Fantasy Football Don't Draft List: 4 running backs to fade in 2021

·4-min read

Risk management is fundamental to any fantasy football strategy. Let’s be honest: No one wants to endure heartbreak when a pick with high expectations doesn’t work out. To help fantasy gamers avoid disappointment this draft season, we’re unveiling our analysts' players to avoid, position-by-position. Today, running backs.

D'Andre Swift's situation screams fade

Liz Loza: Blurbs like these have been depressing D’ANDRE SWIFT’s ADP throughout the summer (currently at 41.1). If he falls outside of the top-20 and into RB3 territory, the value would be solid. Right now, though, I’m reluctant to invest. Sidelined with a groin injury for numerous weeks, Swift has given up significant reps to Jamaal Williams. The former Packer has impressed the coaching staff, causing both Anthony Lynn and Dan Campbell to refer to the backfield as a “one-two” punch. That means there’s going to be a lot of sharing in Detroit. And what they’re sharing doesn’t project to be that great. Not with a bottom-five defense, regularly stacked boxes, and a downgrade in QB talent. I’m out. 

Scott Pianowski: Sometimes you love the player but hate the situation. That's where I'm at with D'Andre Swift. He's on a team surely to be under .500, I don't trust his quarterback, and I'm worried his coaching staff seems enamored with Jamaal Williams. Swift is also dinged up right now. I think he's going to have a hard time justifying his current ADP. Maybe we'll meet again next year.

Josh Jacobs part of recipe for disaster

Dalton Del Don: Josh Jacobs led the NFL with 35 carries inside the five-yard line last season (15 games), which is certainly good news for fantasy value. But that volume still didn’t result in Jacobs being a top-10 RB in fantasy points per game, and his new teammate Kenyan Drake tied him with the same number of carries inside the five last season. While it’s reasonable to expect Jacobs to get more short-yardage work than the smaller Drake, he now has more competition at the goal line and should see even less work as a receiver. In fact, Jacobs is no longer setting any receiving goals with Drake in town (he has one career third-down target). Jacobs has been the most game-script dependent RB in football, averaging more than twice as many fantasy points during wins than losses. Las Vegas is currently favored in just five games this season.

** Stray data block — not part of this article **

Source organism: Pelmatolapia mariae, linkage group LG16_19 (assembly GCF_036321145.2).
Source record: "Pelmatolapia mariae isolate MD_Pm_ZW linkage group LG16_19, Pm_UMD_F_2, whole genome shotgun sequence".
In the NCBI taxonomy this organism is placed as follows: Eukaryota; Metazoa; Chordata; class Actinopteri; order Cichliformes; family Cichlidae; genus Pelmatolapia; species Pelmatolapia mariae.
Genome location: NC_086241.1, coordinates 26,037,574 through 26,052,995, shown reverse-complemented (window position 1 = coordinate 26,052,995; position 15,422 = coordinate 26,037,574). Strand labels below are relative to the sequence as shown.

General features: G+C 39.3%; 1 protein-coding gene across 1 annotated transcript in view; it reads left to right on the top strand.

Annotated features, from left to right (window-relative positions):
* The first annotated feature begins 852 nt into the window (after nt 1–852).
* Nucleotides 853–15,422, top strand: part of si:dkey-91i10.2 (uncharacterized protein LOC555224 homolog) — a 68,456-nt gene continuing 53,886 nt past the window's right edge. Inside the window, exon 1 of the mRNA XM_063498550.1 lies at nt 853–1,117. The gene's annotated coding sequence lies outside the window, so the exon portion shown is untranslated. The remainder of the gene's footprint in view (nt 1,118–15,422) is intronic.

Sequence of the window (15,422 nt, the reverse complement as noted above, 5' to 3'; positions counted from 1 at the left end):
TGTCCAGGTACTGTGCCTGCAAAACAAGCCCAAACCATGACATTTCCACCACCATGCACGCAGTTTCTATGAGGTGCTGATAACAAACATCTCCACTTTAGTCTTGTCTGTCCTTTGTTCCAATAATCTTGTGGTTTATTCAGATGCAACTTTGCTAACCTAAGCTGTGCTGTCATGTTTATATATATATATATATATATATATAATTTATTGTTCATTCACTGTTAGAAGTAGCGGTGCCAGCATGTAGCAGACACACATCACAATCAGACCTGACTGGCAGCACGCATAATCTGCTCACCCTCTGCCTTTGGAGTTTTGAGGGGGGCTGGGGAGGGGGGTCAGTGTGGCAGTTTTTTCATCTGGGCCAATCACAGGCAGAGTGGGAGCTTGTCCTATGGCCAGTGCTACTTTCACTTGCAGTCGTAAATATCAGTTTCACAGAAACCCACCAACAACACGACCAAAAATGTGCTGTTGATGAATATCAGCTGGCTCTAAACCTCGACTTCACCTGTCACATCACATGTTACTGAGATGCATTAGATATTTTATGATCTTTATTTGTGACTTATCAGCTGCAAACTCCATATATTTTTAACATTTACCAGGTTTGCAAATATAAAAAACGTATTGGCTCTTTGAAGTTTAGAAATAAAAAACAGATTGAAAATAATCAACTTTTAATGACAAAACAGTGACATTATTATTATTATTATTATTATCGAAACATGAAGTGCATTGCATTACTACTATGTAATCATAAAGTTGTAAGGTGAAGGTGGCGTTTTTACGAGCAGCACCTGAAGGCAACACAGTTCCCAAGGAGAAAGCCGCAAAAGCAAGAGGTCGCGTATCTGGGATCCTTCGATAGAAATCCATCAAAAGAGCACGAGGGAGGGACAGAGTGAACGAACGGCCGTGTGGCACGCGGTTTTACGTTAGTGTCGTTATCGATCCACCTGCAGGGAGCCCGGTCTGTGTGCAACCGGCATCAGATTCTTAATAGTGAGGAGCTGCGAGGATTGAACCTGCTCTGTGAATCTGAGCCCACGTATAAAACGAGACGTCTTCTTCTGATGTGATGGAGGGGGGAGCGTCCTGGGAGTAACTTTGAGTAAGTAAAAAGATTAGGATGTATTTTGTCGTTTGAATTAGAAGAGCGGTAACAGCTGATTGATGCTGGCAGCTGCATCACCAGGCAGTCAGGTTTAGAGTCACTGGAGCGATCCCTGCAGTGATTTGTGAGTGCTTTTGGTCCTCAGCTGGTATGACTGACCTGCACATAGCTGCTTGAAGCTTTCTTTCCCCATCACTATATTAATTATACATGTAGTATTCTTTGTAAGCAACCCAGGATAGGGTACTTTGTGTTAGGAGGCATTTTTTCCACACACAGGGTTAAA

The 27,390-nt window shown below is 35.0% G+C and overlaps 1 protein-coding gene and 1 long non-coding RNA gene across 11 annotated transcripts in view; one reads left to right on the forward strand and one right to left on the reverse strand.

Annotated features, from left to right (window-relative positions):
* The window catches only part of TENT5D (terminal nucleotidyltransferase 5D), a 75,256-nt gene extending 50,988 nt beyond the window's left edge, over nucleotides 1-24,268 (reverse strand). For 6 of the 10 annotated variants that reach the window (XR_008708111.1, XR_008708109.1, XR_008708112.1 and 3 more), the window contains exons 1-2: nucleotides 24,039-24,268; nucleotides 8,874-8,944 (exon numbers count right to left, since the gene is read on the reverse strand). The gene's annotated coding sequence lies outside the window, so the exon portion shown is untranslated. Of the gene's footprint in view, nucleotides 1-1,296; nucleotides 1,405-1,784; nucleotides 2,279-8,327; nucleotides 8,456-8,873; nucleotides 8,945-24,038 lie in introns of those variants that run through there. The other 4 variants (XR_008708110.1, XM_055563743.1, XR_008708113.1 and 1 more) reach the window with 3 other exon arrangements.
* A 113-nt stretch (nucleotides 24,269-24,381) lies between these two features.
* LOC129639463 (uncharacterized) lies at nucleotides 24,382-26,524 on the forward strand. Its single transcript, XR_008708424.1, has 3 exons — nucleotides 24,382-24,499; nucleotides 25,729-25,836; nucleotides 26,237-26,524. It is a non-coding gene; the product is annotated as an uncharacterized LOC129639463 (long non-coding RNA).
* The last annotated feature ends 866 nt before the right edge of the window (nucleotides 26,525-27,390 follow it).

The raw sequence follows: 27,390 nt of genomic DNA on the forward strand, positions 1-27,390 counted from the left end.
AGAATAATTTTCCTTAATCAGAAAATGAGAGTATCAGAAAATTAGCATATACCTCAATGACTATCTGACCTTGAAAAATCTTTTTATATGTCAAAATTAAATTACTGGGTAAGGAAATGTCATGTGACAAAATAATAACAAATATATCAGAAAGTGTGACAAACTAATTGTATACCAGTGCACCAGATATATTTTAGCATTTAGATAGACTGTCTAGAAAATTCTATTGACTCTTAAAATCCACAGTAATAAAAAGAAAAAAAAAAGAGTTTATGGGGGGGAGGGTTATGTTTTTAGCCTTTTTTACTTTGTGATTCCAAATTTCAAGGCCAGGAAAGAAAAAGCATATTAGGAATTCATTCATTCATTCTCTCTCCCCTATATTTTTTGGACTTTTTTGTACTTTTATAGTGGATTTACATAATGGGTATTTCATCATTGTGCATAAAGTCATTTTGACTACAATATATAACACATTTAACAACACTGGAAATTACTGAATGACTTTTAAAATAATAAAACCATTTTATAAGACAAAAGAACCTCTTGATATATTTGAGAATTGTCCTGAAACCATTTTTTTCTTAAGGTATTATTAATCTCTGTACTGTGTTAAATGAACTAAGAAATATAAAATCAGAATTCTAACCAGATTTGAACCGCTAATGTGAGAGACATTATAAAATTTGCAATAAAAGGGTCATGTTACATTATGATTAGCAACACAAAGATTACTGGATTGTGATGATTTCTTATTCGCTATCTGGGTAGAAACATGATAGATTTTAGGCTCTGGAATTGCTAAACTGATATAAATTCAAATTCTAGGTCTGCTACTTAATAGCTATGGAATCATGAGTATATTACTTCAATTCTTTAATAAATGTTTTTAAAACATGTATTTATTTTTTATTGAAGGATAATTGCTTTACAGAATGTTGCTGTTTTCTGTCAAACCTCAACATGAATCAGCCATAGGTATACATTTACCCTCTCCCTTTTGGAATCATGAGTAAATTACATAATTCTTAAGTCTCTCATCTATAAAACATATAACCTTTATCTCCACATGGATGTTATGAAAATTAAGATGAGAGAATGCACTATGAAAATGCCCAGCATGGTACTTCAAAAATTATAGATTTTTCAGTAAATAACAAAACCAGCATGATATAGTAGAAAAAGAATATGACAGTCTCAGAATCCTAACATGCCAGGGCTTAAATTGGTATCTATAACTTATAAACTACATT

The Raiders’ highly questionable recent draft history is also catching up to them, and the team’s “revamped” offensive line is a euphemism for “got much worse” during the offseason. Jacobs was never treated like a workhorse in college and has continued to battle durability concerns over his first two years in the NFL, so I’m passing.

INGLEWOOD, CALIFORNIA - NOVEMBER 08:  Josh Jacobs #28 of the Las Vegas Raiders during warm up before the game against the Los Angeles Chargers at SoFi Stadium on November 08, 2020 in Inglewood, California. (Photo by Harry How/Getty Images)
Josh Jacobs has been a game-script dependent back, which could spell trouble on a Raiders team expected to struggle. (Photo by Harry How/Getty Images)

Myles Gaskin stuck in a committee

Andy Behrens: Pretty much everything about the Dolphins' preseason to this point—including comments from the team's head coach — suggests that Myles Gaskin will be involved in a backfield rotation. It's a sensible approach, because A) he's a smallish back, B) fundamentally different than Malcolm Brown, and C) Salvon Ahmed is sneaky-good. Early fantasy drafters have been paying a relatively steep price for Gaskin, but he's gonna have a tough time meeting those expectations. It seems unlikely he'll have the goal line all to himself, so you'd better hope he gets every last backfield reception (which won't happen). We all thought he dodged a bullet when Miami failed to sign Aaron Jones, then didn't draft any of the top first-year backs. But Gaskin's situation is still plenty murky.

Kareem Hunt needs too many breaks to deliver

Matt Harmon: I could make a case for just about any of the running backs between 20 and 27 in my rankings (outside of the players I have ahead of consensus). Luckily, several of my colleagues hit the names like Swift, Jacobs and Gaskin I’ve been proactively avoiding this summer. Let’s add one more notch here in the form of Kareem Hunt. While there’s not much difference in Hunt’s outlook this year as compared to 2020 when he finished as the RB10, he just doesn’t fit into my draft plans. You’ll need another Nick Chubb injury to comfortably project his ceiling outcome. His pass-catching role is greatly overstated as he had six-plus targets in just two games in 2020. Again, Hunt has plenty of appeal as a gifted player in one of the NFL’s best rushing ecosystems I just don’t want to be targeting backs in his range (ADP 58.1). I want my running back spots comfortably set so that I can hammer receivers in Rounds 3-7. Hunt and most of the guys in his cohort won’t find their way onto many of my teams.

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